An Tanaiste Frances Fitzgerald has been under increasing pressure over the last 24 hours
POLITICIANS from across Limerick have welcomed the news that An Tanaiste Frances Fitzgerald is to step down, averting a Christmas election.
The Croom-born TD informed her cabinet colleagues of her decision to resign just after 11 o'clock this morning over the controversy around the handling of the case of Garda whistleblower Sgt Maurice McCabe.
In a statement, the Tanaiste thanked Taoiseach Leo Varadkar for his confidence and support, but her continuation in office would be "destabilising" to the "good work of the government, and the country can be spared an unnecessary election".
"It will also allow me to vindicate my good name at the Charleton Tribunal, wihout causing any further distraction to the work of the government," said the Dublin TD, "I acted correctly in difficult circumstances and in fact, I did everything I could to support the truth and protect whistleblowers."
Statement by Frances Fitzgerald on her Resignation as Tanaiste and Minister pic.twitter.com/naZsyjZfiW— Frances Fitzgerald (@FitzgeraldFrncs) November 28, 2017
Ms Fitzgerald has been under increasing pressure in the last 24 hours after it emerged she “noted” the contents of three separate emails sent to her office highlighting a row between the Garda Commissioners legal team and whistleblower Sgt Maurice McCabe.
The controversy had led to Fianna Fail demanding she step down – or it would force a motion of no confidence which would have collapsed the 32nd Dail.
Fianna Fail frontbencher, Limerick TD Niall Collins said it is likely this will not happen now.
"As far as we were concerned, this was an issue of political accountability in relation to the Tanaiste and the former Minister for Justice. I don't see any reason why there will now be a general election given she has resigned. I think the public will breathe a collective sigh of relief that she has finally decided to do the right thing. The country faces so many critical challenges at the moment not least the importance and the critical point we are at with the Brexit negotiations, with homelessness, with housing, we have issues in relation to crime and the two-tier recovery: Dublin versus the rest. A general election would completely distract and disadvantage the country were it to be held now," he said.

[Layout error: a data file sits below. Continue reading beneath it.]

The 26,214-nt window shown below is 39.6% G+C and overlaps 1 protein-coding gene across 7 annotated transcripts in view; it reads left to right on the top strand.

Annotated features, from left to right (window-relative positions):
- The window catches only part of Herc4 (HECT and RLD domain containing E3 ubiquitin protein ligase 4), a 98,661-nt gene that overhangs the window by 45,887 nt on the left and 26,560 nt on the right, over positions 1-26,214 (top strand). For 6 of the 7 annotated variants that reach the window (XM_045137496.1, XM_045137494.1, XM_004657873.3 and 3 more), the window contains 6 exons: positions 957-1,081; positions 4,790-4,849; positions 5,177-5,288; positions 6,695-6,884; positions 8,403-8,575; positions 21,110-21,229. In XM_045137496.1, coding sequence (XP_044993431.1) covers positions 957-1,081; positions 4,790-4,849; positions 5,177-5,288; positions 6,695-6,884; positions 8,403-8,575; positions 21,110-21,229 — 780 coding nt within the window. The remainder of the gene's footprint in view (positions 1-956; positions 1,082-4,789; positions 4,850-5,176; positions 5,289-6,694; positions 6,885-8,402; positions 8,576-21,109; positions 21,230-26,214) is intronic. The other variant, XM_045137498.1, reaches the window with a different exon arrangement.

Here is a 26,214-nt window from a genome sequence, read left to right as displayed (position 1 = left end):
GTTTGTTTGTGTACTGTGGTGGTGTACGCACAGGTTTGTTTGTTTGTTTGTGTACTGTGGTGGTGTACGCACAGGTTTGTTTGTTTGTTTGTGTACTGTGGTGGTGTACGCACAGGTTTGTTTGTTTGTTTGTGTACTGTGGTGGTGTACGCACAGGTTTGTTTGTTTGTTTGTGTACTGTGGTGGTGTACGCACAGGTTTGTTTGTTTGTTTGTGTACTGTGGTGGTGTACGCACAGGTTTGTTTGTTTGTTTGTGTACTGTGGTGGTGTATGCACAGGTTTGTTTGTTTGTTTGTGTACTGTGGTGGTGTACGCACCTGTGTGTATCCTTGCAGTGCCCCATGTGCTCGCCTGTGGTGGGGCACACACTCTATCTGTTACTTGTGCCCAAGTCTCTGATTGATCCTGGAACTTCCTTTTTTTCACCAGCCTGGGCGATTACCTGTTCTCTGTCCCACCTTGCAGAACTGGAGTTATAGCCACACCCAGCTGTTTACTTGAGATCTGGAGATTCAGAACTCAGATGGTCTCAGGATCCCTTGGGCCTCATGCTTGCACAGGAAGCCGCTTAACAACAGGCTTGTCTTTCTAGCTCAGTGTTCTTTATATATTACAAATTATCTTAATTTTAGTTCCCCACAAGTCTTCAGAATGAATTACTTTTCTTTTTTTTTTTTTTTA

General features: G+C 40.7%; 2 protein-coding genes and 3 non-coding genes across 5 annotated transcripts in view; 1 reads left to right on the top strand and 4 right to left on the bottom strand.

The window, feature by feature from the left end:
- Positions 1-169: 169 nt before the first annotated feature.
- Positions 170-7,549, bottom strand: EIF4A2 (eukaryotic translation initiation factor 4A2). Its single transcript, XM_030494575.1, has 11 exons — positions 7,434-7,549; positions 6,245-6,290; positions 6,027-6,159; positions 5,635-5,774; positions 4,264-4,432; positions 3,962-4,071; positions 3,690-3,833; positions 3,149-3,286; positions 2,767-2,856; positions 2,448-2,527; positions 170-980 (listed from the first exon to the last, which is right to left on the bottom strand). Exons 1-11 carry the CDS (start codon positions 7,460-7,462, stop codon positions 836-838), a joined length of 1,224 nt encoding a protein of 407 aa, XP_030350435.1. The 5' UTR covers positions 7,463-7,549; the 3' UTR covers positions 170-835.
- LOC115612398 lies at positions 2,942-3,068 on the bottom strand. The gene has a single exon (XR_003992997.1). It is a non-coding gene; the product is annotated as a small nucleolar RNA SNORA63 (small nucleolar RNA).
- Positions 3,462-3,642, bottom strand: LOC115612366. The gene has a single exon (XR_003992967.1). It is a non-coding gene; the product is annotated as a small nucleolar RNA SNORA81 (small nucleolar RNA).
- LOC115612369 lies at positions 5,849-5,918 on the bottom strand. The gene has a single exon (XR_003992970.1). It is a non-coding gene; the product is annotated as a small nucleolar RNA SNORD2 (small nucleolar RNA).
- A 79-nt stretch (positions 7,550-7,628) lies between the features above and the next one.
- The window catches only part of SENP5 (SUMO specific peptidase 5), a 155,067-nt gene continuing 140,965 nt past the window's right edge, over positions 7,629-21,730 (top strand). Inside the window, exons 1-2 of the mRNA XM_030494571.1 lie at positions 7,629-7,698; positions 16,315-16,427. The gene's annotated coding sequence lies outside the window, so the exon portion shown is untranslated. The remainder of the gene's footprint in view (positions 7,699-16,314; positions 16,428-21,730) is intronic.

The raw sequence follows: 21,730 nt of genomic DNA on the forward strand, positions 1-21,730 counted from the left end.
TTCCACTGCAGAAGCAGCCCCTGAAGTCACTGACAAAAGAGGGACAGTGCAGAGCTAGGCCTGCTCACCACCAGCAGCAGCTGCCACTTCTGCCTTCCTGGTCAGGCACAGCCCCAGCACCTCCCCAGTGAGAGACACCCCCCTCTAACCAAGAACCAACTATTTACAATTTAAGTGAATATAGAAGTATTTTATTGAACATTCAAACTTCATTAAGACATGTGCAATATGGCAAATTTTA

Fine Gael councillor Daniel Butler, who was the first local party member last night to publicly call for the Trade Minister’s resignation, welcomed the move.
He said: "I felt her position was no longer tenable. I think she has made the right decision for the sake not just of the party but for the sake of the country and avoided a Christmas election. I think there is a bigger question here. We are seeing a Department which is in complete disarray. There seems to be a total dysfunction at senior level in the department. It's not just about seeing a minister step down. I think there needs to a number of senior officials follow suit. There seems to be a whole level of incompetence there."
Sinn Fein TD Maurice Quinlivan turned fire on Taoiseach Varadkar for his insistence Ms Fitzgerald should remain on.
"He has damaged his credibility as a result. Fine Gael Ministers and TDs were sent out over the weekend to defend the Tánaiste and their government’s position on this, and left with egg on their faces as a result of today’s events. Taoiseach Leo Varadkar has acted recklessly in the past week by allowing such a situation to escalate like it did, and the arrogance shown by Fine Gael has damaged the de facto coalition agreement with Fianna Fáil and brought an election much closer," he said.
His party colleague, Sinn Fein Senator Paul Gavan said while a Christmas election is off the table, there will likely be one early in 2018.
"We should all recognise an election is coming. The confidence and supply agreement is broken. Two other key people have questions to answer: Charlie Flanagan who sat beside the Taoiseach while he was misleading the Dail, knowing he was doing so. Leo Varadkar knew of this on Saturday and sat on it, and left his ministerial team go out and bat knowing she was dead in the water once this became public," he said.
Solidarity councillor Cian Prendiville, who was expected to run on the party ticket in the event of a pre-Christmas election, said: "It was obvious she had to go. It's ridiculous that they put people through this 'will they, won't they?'. It went right to the wire. She should have gone at the very beginning. But she cannot just be the one scapegoat. Questions now have to be asked of Charlie Flanagan and Leo Varadkar who knew of this latest revelation last week but said nothing. This is only the start of lifting the lid on this."